How can we address this problem?
“In contrast to most other countries in the euro area, in Italy, you have a marked dual industrial structure: on the one hand there are many very small firms, and the other hand a rather small number of large and very large firms. This is important because credit supply constraints are particularly severe for the smallest firms, which are the first to suffer when banks contract lending”.
But what would you suggest?
“Italy has taken some measures that have improved the situation, like the moratoria, which make credit conditions a bit easier, but you still have long-standing and severe structural issues to solve. You don’t escape the big question: it’s a structural problem and Italy has to make economic reforms. During the crisis Italy has done a lot in terms of correcting its fiscal weaknesses, but has not done enough in terms of economic reforms. The labour market, still needs more flexibility. Labour market legislation needs to facilitate – not hinder – the capacity of businesses to deploy their labour force in the most efficient manner. More generally, competitiveness and the attractiveness of a country as a foreign direct investment destination depends on the “easiness to do business”, on its bureaucratic environment, on its judicial system’s capacity to enforce the rule of law, on the country’s governance in general. Without good economic governance solidly in place, you cannot expect foreign investment to return to Italy. If you look at the last “Doing business” index of competitiveness, Italy is again extremely badly placed”.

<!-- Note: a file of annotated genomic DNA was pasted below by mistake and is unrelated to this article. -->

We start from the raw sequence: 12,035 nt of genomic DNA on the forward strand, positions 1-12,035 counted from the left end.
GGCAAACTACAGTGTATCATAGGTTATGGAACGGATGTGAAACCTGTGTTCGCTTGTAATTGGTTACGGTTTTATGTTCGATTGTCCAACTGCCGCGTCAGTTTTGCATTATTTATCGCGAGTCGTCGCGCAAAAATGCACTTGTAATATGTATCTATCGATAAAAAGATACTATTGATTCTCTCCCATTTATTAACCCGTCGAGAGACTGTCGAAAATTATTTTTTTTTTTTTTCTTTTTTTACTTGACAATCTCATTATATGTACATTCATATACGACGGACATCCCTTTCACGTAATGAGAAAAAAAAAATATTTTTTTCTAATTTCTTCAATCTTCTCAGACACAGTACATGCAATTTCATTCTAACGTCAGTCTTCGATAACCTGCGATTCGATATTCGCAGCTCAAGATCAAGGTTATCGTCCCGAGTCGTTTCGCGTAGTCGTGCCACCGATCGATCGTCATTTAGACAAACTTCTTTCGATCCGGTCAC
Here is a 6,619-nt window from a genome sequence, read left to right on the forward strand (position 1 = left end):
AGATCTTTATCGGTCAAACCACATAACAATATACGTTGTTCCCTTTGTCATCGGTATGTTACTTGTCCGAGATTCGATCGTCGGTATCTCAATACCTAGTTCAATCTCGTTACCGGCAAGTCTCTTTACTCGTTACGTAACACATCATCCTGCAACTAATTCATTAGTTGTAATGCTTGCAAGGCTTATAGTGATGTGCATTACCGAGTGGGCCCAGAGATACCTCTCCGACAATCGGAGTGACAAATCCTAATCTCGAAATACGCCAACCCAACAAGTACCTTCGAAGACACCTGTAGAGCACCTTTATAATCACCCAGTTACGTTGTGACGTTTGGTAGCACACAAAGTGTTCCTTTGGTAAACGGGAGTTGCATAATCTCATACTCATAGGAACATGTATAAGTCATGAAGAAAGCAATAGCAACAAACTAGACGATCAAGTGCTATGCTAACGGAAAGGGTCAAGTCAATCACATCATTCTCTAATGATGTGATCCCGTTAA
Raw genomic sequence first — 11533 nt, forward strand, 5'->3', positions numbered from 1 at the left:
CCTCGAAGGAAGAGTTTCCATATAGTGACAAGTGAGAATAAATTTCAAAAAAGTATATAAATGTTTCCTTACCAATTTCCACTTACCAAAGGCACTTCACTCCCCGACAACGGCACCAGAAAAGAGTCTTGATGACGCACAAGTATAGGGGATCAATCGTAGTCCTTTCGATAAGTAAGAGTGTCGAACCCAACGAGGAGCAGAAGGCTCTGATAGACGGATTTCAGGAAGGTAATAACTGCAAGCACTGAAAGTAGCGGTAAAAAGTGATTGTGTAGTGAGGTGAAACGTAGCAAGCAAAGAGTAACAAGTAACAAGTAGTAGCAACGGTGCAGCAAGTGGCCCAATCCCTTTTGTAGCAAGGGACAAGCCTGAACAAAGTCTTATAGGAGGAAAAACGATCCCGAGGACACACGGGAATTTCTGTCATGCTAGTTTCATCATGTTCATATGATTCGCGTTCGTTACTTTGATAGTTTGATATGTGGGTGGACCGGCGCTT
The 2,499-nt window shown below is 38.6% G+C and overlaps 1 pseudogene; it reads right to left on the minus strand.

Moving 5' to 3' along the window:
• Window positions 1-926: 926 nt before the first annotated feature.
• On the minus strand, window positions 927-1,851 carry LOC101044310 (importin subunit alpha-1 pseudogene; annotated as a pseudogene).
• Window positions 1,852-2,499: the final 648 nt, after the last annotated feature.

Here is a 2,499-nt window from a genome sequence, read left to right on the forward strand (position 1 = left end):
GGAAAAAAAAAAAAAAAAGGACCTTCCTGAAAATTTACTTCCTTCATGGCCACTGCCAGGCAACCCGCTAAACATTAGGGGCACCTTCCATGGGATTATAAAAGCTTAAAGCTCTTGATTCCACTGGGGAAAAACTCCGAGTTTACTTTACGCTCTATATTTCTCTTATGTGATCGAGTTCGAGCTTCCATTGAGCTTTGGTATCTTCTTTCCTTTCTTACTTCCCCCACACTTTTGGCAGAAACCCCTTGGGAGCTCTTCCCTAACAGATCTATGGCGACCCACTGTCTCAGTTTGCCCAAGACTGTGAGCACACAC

So “easiness to do business” comes from labour legislation and, more in general, from laws and bureaucracy. But what else should be changed?
“Also, unit labour costs are too high. This does not mean, of course, that salaries are too high in absolute terms, in fact the take-home pay is low in Italy on average in international comparison. Unit labour costs are high because productivity growth has been too low in Italy. But salaries cannot increase unless productivity increases, and productivity cannot increase unless the overall level of competitiveness of the country improves dramatically. Among the countries where sovereign bonds have been under pressure, Italy is the only one where labour cost competitiveness is not improving relative to the best performers in the euro area. This is a concern, also for growth perspective. You see, Italy is a country with a fantastic human capital, some of the best universities, a lot of creativity and cultural richness. But more worrisome is the difficulty of society to work together, to come to agreed long-term solutions, to redress its governance. It seems to me that this is really the biggest issue”.
How is the situation in public finances, in your opinion?